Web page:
If the Middle East was one state, Jews would be indigenous to the land of Israel, but they are not indigenous on the international level. It is important to understand the context, that indigenous rights can only be exercised against independent, individual states.

      Bellerose's context was to look at Israel's rights in the region and international community, but the Metis claim rights against the Canadian state.

      Here is more context:

      The United Nations International Covenant on Civil and Political Rights and the International Covenant on Economic, Social and Cultural Rights state that all peoples have the right of self-determination by virtue of which they “freely determine their political status and freely pursue their economic, social and cultural development”. (Part one, Article one, 1966) However, because there has been dispute over the exact meaning of the term “peoples”, it is not clear exactly to whom “peoples” refers. Some state governments oppose use of the term “peoples” in regards to Indigenous Peoples because they fear its association with the right of secession and independent statehood.


      Jews already have self-determination. I agree, however, that Jewish claims are not dependent on the definition of indigenous, but the criteria that defines what makes a people indigenous support their claims as opposed to their detractors.

      The truth is that Israel supporters would not have to raise the claim except that the Arabs dispute that Jews are even a people!

      Here is a UN document that you may find helpful:


    7. Y'know, School, I'm not really on a hunt.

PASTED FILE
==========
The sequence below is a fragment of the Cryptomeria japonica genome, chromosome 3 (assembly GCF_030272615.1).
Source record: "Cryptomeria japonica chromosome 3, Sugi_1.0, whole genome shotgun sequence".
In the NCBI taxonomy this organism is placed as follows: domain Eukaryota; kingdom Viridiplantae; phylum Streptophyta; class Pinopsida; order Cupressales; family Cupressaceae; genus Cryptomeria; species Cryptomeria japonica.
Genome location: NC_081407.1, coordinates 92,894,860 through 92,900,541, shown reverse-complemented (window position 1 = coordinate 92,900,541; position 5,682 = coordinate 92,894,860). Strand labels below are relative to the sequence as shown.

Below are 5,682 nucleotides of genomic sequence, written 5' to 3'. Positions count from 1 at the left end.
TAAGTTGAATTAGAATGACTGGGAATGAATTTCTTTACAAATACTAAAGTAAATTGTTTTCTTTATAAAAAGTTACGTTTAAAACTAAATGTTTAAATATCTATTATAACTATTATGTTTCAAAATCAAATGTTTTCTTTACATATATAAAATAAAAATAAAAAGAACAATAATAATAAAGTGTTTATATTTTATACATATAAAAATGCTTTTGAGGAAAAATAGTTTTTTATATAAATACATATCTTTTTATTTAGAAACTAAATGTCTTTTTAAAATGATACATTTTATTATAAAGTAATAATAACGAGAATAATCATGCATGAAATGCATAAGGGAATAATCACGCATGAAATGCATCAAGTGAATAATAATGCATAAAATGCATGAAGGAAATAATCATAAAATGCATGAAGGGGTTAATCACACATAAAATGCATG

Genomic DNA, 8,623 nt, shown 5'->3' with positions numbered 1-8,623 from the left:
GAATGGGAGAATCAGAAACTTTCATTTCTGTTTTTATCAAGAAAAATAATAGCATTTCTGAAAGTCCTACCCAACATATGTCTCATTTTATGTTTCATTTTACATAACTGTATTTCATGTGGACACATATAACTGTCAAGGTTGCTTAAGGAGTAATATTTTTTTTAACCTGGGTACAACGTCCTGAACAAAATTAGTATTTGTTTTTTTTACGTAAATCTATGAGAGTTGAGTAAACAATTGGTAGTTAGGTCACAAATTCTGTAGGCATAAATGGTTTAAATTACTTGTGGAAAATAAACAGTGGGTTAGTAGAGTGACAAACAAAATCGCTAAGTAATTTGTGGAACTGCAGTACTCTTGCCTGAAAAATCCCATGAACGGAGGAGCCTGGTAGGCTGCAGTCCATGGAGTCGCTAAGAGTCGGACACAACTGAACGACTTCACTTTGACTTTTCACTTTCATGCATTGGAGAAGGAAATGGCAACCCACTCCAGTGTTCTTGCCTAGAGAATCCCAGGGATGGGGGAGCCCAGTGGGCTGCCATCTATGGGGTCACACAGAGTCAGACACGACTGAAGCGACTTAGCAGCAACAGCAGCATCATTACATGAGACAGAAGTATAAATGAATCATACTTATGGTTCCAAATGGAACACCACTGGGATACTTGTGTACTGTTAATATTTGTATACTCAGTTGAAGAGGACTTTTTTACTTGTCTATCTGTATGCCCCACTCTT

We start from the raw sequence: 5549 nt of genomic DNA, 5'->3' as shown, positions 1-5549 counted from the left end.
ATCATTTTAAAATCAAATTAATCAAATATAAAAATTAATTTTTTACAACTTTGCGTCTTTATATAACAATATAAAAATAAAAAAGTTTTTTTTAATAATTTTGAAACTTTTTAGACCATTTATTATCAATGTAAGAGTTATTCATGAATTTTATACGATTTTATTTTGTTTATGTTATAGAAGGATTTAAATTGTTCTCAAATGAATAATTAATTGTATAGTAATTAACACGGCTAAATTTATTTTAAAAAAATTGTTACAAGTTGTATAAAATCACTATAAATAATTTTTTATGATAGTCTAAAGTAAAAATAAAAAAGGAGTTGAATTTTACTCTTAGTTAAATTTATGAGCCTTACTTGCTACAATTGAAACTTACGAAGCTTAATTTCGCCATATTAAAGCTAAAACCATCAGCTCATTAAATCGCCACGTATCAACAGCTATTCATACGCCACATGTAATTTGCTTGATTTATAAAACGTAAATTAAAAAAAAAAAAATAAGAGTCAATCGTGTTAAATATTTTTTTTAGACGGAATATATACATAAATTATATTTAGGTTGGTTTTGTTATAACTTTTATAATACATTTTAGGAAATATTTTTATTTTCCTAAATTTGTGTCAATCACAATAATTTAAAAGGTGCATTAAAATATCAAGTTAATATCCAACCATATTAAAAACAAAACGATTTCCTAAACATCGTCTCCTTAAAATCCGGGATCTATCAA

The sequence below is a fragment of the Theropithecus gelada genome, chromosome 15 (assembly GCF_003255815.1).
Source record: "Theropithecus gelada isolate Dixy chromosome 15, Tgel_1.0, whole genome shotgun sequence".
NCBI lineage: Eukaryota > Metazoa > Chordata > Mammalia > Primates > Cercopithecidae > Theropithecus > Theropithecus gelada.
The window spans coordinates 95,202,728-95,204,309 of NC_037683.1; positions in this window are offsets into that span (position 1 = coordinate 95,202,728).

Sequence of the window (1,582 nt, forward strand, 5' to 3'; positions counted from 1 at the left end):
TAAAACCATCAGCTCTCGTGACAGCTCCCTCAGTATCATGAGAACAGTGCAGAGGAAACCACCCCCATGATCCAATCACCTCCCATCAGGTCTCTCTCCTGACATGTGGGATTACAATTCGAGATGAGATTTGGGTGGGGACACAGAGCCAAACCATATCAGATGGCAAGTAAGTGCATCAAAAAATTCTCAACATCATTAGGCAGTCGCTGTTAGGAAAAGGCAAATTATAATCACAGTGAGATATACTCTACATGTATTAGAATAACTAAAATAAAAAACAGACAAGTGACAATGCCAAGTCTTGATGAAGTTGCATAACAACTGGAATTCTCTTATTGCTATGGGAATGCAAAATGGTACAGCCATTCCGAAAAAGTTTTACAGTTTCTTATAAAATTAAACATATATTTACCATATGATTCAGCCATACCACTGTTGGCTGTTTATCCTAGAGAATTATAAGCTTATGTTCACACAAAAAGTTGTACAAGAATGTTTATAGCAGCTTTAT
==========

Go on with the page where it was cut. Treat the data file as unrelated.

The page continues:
This is more like a stroll down a beach with a metal detector.

      I have no idea what is going to turn up!

      I am merely, in my own casual way, chewing over this notion of indigeneity.

      I have simply never pondered the Jewish-Israel situation from that standpoint and I have no background in indigenous studies. I am almost feel like dialing up some anthropologist from Berkeley or Stanford and saying, "So, hey, from an academic point of view would you consider the Jews to be indigenous to the Land of Israel and is there much disagreement within the field around that question?"

      It's a very interesting question, I think, and I know very little about it.

    8. I am not wanting to diss anthropology, but in this instance it's a matter of law.

      It is grounded in the right of self-determination.

      ILO Convention 169 is a good starting place.

      It can objectively be determined whether a specific indigenous or tribal people meets the requirements of Article 1(1) and recognizes and accepts a person as belonging to their people.

      Article 1(2) recognizes the self-identification of indigenous and tribal peoples as a fundamental criterion. This is the subjective criterion of Convention No. 169, which attaches fundamental importance to whether a given people considers itself to be indigenous or tribal under the Convention and whether a person identifies himself or herself as belonging to this people. Convention No. 169 was the first international instrument to recognize the importance of self-identification.